The demonstrations about Pablo Hasél are a symptom of a very millennial phenomenon: there is little protest and what there is of it is bad. Observers in Madrid’s Plaza del Sol and on the Ramblas in Barcelona are asking themselves why we are coming out now in favour of a rapper and not much sooner because of rent, pensions, or youth unemployment. It may be that so far, in this century, there hasn´t been a greater political riddle than this one. Because the normal thing is for generations to demonstrate often and robustly. And, as time goes on, to elbow their way through the crowd, leaving their sediment in history. With us, it’s little of the one and little of the other.
Let’s take our parents, the baby boomers, as an example. The history of the second half of the 20th-century onwards is practically their biography. Between Beatlemania and Vietnam, Woodstock and the New Left, the pot-smoking teenagers of give peace a chance and the Wall Street rush of the thirty-year-old cokeheads, that first mortgage in the suburbs and the third one in the heart of the city, and the inflation of the seventies and the secure pension of the present, there is no decade that can be understood without them.
By comparison, what footprints have we left behind? We’re old enough, I should think, to have left one or two. Our generation’s demographic peak —in 1991, when I was born—was already thirty years ago. But we haven´t produced a Hendrix, a Clinton, or a García Márquez. The rise, in Spain, of parties like Podemos (a phenomenon that has been replicated in various other countries) is not enough to substitute for the spring of 68. Not just becasue of its size, but above all because of its orientation. All that was a visionary thrust, this is an outdated repeat.
The riddle is bigger for the comparative injury. The mortgaged generation par excellence has spawned a generation that is forced to rent. The broadest middle class in history has given way to the most underemployed youth since the 20th-century interwar period. These tensions, which have been exacerbated by the pandemic, are written into the law, the labor unions, social security and the interest rates. But we haven’t taken to the streets. We have put up and shut up.
Why? Theories abound. Some point to the frittering away of our savings, our time and our effort: videogames, backpacking, organic products and social media. Others, more convincingly, point to a kind of primitive scepticism, to the fact that we are children of atheists and divorcees, who with their I’ll do it my way went looking for new horizons and ended up losing their way. Our parents had traditions, cultural monuments that they disowned; ours were perhaps fragmented and sectarian substitutes, little domestic incidents of rebellion, which by their nature were as different as the baby boomers’ utopias were varied. We lack broad fronts because of that. Every millennial has gone against the system in his or her own way.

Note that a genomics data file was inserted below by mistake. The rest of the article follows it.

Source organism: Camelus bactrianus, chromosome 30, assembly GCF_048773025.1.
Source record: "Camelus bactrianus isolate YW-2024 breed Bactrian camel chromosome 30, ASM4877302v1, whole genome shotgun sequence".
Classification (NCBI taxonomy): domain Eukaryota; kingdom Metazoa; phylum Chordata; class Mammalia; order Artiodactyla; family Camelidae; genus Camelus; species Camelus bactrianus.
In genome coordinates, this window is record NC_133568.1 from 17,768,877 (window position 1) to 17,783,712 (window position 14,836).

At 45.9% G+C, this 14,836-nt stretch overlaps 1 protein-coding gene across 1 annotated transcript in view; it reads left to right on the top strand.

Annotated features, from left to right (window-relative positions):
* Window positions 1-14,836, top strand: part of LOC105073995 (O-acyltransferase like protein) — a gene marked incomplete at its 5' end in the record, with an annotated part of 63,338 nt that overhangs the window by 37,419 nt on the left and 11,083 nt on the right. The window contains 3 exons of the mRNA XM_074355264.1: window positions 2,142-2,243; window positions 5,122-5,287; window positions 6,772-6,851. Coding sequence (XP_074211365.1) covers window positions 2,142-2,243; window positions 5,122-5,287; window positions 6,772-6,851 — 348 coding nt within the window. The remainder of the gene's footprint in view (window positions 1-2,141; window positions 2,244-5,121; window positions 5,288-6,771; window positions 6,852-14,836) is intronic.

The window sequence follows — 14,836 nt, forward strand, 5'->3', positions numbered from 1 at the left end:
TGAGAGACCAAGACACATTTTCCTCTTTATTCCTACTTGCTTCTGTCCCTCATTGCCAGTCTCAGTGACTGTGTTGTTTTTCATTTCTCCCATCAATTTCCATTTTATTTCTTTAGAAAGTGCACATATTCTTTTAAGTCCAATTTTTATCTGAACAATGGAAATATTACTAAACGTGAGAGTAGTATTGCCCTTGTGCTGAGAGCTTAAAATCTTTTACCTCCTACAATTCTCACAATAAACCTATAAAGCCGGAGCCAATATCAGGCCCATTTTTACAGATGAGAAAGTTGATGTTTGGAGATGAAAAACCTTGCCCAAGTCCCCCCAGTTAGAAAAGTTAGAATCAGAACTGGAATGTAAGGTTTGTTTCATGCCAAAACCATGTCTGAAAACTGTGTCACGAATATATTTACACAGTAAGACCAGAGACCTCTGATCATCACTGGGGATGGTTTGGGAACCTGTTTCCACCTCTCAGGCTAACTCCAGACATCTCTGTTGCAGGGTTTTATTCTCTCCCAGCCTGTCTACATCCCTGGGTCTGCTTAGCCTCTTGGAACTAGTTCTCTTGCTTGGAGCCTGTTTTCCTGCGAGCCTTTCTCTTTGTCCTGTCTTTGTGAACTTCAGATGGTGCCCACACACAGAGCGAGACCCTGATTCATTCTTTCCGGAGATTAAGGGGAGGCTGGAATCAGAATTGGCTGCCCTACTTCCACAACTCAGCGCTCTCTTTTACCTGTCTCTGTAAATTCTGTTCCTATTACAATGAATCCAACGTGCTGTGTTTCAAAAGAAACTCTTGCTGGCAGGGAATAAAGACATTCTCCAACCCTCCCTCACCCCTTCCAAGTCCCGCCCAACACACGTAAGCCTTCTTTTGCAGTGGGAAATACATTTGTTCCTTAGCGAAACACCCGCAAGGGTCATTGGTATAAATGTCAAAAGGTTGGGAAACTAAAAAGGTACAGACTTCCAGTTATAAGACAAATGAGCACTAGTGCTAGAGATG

There are theories less grounded in contest. Baby boomer prosperity coincided with our childhood, which was enviable in universal terms. We were born into the middle class of great expectations, of trips in the summer and of mortgaged houses that would eventually be inherited. It’s hard to make a revolution against a generation that has coddled us, that still doesn´t let go of us and that perhaps we don´t want to let us go. In Never-Never Land you do not fight; rather, you go back there.
None of these interpretations, however, is enough for me. Because when it comes to the urge to demonstrate, I do feel the urge. The problem is not where but with whom. Traditional parties, because of their political economy, have become conspiracies by boomers for boomers. The vanguard, having worn out all the ideas, is backed into a corner of anarchy. The new reactionaries want to go back to times more and more passé. And I, who only want some specific, limited reform, have ended up as a minority within my own generation.
Well, there, perhaps, you have the most immediate response to the riddle. We millennials do not suffer from apathy but from fragmentation. A generation left without monuments has indeed left a big mark, however diffuse, on politics: the multiple-party system. In Spain, the end of the PSOE and PP’s supremacy coincides with the decade when we began to vote en masse. At the time, this was understood as a rejection of the past. Now, several attempts at coalition later, I see it more as a disagreement over the future.
The riddle, then, does have an answer. It’s not that the ball is not moving. It’s that they are kicking it from so many sides at once that it looks like it’s not moving when it really is.
Más de este autor
«Pero sobre todas las cosas tengo ahora un miedo, un miedo tan profundo como políticamente incorrecto, a que me vuelvan a encerrar. Y tengo unas ganas, unas ganas tan grandes como políticamente incorrectas, a volver a ir a la oficina, a viajar bien lejos de aquí y a donde me dé la gana, a vivir en una normalidad donde volvamos a hablar de otras cosas, a ser, en definitiva, el mismo que fui en marzo»